Seventeen-year-old Christina McBurney, grieving the loss of her twin brother, Jonathan, to consumption, has run away from her Parkdale home. She believes her mother wishes she had been the one to die, and she plans to find work far away as a nursemaid or teacher. Christina’s cousin Peter is the first mate on the Asia, a steamship that transports passengers and freight throughout the Great Lakes, so she seeks him out to secure passage to Sault Ste. Marie.
But when a violent storm suddenly rises, the overloaded and top-heavy steamship begins to sink. Christina, heeding the warnings from her cousin, somehow makes her way to the hurricane deck. A large wave tosses her overboard, but just before she loses consciousness, she is pulled to safety.
Hours later, adrift on the wide-open water of Georgian Bay, in a lifeboat full of corpses, Christina is nervous about being alone with Daniel, a brooding young man with a likely criminal past and the only other passenger left alive. But they both know that working together is the only way they will find the strength to make it to safety.
Big Water is a fictional account of the real-life story of the only two survivors of the sinking of the SS Asia in 1882.
Publisher: Ocra Book Publishers
Published: March 6th 2018
I’m telling you, New Year New Me is literally me. Look at me, reading yet another Historical Fiction and despite my known displeasure of them, I’m getting out of my comfort zone. And with this one… I’m kind of neutral. There were a lot of things I appreciated in the story and some things that I could’ve gone without. Oh, and heads up, the word of the day is appreciate.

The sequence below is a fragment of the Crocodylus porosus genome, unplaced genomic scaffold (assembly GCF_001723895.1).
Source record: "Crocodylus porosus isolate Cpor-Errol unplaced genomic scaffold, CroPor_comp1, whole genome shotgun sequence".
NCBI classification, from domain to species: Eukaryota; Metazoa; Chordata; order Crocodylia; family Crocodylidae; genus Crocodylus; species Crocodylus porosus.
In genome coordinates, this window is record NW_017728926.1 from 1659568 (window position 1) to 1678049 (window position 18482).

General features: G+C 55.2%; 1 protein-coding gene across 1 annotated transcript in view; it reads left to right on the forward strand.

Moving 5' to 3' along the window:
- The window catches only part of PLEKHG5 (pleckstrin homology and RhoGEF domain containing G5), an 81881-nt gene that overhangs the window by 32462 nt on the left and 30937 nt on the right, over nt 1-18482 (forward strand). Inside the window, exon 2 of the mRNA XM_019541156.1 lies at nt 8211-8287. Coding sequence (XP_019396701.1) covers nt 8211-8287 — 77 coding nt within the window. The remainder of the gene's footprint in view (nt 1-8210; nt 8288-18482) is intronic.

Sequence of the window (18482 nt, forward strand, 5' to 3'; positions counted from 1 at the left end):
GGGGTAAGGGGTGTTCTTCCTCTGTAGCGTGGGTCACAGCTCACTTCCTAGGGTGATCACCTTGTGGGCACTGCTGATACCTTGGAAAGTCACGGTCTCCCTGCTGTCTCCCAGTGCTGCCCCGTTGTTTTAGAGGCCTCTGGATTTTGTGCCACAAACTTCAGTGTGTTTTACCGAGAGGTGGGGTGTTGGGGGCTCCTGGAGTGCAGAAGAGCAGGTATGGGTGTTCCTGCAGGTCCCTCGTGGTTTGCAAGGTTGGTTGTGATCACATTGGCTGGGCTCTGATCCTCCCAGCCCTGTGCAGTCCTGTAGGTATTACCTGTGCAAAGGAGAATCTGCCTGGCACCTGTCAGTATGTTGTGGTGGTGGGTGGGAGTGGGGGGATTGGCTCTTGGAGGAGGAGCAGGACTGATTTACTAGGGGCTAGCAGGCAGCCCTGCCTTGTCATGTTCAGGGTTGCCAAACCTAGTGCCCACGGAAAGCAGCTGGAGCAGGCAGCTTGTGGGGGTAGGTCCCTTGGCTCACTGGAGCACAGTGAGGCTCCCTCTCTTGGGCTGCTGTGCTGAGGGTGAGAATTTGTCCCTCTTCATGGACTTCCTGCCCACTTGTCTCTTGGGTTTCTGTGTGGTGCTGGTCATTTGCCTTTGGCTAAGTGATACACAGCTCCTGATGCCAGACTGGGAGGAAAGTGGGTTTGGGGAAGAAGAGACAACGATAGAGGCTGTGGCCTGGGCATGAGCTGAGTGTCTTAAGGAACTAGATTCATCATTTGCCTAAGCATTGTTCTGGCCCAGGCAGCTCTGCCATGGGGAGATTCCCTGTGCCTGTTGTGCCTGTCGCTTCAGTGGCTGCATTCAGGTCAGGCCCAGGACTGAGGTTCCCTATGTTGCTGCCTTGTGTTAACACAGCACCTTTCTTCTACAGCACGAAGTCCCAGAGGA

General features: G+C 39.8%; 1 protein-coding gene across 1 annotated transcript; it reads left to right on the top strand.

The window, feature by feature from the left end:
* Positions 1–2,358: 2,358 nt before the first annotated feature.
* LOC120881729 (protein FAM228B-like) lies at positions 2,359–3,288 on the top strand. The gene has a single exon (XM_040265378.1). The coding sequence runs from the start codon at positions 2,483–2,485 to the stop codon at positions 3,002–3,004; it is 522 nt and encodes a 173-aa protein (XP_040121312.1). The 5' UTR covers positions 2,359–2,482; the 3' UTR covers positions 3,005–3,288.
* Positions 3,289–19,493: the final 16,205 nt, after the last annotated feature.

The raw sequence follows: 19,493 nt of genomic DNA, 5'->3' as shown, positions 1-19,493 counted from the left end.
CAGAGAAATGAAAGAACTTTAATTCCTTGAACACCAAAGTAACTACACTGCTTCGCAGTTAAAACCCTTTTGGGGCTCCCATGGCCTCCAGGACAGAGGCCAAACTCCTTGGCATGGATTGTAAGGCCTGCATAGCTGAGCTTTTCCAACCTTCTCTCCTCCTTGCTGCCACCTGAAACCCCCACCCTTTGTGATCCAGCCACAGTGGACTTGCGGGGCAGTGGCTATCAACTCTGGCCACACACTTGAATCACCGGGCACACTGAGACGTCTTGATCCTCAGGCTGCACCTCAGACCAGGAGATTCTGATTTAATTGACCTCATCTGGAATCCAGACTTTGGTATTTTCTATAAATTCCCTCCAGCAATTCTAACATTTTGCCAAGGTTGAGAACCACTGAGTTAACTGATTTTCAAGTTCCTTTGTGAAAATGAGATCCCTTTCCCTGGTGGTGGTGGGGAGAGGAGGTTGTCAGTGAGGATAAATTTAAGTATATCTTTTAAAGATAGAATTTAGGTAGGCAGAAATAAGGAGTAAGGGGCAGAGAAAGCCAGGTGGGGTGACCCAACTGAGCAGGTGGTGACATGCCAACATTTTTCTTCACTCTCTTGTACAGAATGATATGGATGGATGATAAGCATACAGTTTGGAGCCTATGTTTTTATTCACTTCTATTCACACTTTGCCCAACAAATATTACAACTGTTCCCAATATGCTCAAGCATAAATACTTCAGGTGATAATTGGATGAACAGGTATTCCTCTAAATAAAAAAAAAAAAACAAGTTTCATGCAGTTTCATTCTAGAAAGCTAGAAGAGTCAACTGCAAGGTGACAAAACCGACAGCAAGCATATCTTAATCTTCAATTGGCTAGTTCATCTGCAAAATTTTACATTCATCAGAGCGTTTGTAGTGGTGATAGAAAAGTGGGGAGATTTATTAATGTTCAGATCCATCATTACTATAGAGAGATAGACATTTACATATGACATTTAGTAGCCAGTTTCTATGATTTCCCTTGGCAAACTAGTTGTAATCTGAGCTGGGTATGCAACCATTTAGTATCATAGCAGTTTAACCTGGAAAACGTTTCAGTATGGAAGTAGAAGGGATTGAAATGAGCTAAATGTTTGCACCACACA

This book is telling the story of the sinking of the Asia on the Great Lakes, an actual event that happened in history. I’ve never heard of this, so I was interested to read about it. Yet, chapter one I was kind of disconnected.
I grew to appreciate Christina, her characteristics and what she went through, but I never connected with her. Daniel, the other survivor was also someone I couldn’t connect with, but I felt sympathy for his conflicts he was dealing with. This is inconvenient, considering this story is reliant on its characters; they’re stuck on a boat together for the majority of the book.
I was expecting an experience where I felt for the characters and the relationships. Yet, the only relationship that made me feel anything was between Christina and her cousin who was on the boat with her. I do like the portrayal of grief, the self reflection Christina goes through, the flashbacks of her brother and family.
But, I think my biggest issue was the romance. I get it, intense situation evoke intense emotions. However… it was a little unnecessary. I wanted 100% focus on the characters as individuals, not together.
And the ending was rushed. I appreciate the openness of it, but it kind of just…ended. Yet, despite all of my gripes, it was short and I enjoyed reading about this; I’m pretty ignorant on the sinking as I haven’t read about it before.